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Trump cabinet officials want to thin forests to prevent fire disasters

by David Benda

U.S. Secretary of Agriculture Sonny Perdue said Monday it’s time to go on the offensive to reduce fuel loads and manage forests better to diminish the chance of future catastrophic fires.

Perdue joined Interior Secretary Ryan Zinke for a roundtable of local elected officials, law enforcement and business leaders at Karline’s Restaurant in Redding.

Both Perdue and Zinke said thinning forests and cutting trees and brush to eliminate combustible fuels also would be an economic benefit because it would bring jobs to rural communities that have been hit by rules and regulations.

“We have decimated that whole ecosystem, that economic ecosystem, by our rules and regulations, and litigation and that’s what happened,” Perdue said at the roundtable. “In years gone by, we’ve taken a very defensive posture: ‘Let’s don’t do that, we may get sued.’ Well, bring it on. I’m not scared of being sued. I was governor of Georgia for eight years, I got sued every day.”

Perdue then turned to Zinke, who was sitting next to him, and asked him how many times he has been sued since he became head of Interior.

“Six the first day,” Zinke said as others sitting at the table laughed.

The meeting at the restaurant was one of several stops Perdue and Zinke made in Redding in the wake of the Carr Fire, which has burned more than 200,000 acres, making it the eighth largest in California history.

State Assemblyman Brian Dahle, R-Bieber, moderated the roundtable, which lasted for about an hour.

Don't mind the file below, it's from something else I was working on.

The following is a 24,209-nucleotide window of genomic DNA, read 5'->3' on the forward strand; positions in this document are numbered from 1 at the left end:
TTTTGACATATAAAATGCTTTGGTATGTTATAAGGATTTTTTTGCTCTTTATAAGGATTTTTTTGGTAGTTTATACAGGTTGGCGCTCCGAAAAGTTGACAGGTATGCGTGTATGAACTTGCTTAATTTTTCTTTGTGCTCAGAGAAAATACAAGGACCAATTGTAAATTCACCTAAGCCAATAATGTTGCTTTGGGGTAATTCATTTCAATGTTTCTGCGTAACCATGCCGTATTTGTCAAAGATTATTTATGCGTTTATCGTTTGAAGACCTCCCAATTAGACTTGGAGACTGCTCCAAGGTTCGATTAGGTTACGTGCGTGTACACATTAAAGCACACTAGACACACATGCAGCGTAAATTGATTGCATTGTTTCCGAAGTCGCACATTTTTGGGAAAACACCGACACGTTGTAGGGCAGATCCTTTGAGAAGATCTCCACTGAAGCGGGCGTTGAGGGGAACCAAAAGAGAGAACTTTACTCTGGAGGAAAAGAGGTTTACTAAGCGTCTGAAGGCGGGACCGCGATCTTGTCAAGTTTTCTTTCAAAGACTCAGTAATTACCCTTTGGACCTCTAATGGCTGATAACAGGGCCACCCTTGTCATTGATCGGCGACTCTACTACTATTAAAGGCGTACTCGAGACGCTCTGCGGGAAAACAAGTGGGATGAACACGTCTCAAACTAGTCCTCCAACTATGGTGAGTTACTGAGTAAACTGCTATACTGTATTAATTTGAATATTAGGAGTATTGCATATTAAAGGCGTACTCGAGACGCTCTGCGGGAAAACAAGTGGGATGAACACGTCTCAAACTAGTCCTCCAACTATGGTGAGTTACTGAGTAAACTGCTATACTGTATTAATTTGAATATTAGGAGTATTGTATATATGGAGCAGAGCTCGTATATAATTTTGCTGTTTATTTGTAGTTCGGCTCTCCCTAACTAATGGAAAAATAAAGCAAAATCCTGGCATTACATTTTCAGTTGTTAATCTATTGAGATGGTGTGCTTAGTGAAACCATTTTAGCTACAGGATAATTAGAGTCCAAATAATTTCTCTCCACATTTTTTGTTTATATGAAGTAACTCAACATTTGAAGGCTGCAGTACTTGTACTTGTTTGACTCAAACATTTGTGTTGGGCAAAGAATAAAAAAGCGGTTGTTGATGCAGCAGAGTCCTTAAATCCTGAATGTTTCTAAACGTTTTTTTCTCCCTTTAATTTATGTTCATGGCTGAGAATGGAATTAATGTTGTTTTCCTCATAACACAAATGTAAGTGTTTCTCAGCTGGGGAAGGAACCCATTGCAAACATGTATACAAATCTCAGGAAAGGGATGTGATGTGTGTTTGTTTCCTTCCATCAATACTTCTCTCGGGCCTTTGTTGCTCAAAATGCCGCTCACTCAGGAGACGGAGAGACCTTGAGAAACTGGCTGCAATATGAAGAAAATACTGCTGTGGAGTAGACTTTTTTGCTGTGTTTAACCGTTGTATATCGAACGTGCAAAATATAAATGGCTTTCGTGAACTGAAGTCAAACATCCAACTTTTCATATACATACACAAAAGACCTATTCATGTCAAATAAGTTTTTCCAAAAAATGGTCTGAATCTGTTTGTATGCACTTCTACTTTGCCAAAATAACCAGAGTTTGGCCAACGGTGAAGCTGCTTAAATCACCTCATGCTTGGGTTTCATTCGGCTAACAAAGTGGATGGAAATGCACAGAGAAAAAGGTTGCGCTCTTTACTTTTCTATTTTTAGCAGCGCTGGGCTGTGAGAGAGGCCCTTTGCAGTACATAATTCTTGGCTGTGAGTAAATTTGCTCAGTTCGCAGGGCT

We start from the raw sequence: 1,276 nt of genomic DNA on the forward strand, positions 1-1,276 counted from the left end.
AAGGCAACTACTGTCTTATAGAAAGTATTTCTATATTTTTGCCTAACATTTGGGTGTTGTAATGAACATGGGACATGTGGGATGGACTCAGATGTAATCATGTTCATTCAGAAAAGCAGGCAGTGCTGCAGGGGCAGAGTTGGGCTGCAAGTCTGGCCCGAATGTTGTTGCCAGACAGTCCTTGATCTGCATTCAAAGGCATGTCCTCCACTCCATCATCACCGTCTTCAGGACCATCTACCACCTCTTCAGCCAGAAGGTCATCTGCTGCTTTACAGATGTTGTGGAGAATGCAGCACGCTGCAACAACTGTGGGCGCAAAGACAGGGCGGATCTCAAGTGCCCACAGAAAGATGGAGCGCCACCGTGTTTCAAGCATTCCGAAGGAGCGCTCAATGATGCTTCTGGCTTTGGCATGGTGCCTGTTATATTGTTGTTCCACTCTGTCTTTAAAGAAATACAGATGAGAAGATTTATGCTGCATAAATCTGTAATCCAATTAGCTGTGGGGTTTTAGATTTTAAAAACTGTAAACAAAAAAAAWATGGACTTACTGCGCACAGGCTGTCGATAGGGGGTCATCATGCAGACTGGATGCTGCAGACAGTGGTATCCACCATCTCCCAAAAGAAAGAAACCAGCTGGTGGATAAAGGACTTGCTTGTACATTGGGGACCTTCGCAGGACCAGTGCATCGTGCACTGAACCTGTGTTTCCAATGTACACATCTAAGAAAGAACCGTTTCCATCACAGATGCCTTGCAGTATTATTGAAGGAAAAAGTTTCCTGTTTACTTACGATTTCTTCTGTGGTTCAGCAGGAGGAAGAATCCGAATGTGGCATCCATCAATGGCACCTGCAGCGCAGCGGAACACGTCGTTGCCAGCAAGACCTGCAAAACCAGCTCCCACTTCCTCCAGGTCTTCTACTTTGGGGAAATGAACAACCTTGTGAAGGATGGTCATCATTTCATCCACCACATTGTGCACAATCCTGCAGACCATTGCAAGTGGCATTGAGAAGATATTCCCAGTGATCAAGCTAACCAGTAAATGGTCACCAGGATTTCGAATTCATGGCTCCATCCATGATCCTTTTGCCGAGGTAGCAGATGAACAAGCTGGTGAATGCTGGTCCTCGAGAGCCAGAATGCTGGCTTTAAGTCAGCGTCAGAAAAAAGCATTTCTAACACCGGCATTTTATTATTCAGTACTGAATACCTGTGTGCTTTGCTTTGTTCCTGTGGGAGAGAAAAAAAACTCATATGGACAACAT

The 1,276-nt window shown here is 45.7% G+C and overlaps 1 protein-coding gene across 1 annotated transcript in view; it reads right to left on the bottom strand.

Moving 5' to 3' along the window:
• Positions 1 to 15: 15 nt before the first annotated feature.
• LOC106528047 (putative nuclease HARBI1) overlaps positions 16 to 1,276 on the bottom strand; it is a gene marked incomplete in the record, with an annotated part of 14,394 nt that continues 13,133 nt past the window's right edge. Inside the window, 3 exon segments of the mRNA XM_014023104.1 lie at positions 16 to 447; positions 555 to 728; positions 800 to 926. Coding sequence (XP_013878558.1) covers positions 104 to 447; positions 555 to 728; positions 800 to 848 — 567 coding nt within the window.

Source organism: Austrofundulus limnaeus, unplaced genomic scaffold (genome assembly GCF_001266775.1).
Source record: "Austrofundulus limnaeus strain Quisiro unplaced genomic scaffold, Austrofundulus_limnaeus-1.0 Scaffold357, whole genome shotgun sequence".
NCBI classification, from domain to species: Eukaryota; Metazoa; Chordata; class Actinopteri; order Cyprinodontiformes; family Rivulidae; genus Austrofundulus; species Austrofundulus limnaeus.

The Carr Fire started the afternoon of July 23. On Monday it was at 61 percent containment. Officials do not know when they expect full containment.

The sixth-most destructive fire in state history, it has leveled nearly 1,100 homes and has been linked to the deaths of eight people.

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At a later press conference on the tarmac of the U.S. Forest Service’s Northern Operations center on Airport Road in Redding, Zinke said this is not the new normal.

“I want to comment on a couple things I’ve heard. I’ve heard climate change. Whether you’re a proponent, or an opponent, a believer or nonbeliever of climate change, it doesn’t relieve you the responsibility to manage our public lands,” Zinke said. “The public lands belong to everybody and not just the special interests, and so we have to work together to make sure we restore the health of the forest.”

photo by Hung T. Vu

Attribution:Redding Record Searchlight

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2 comments

  1. Clearing underbrush is the best way to prevent natural forest fires. Native Americans were clearing brush and thinning trees for centuries before Europeans ever arrived.

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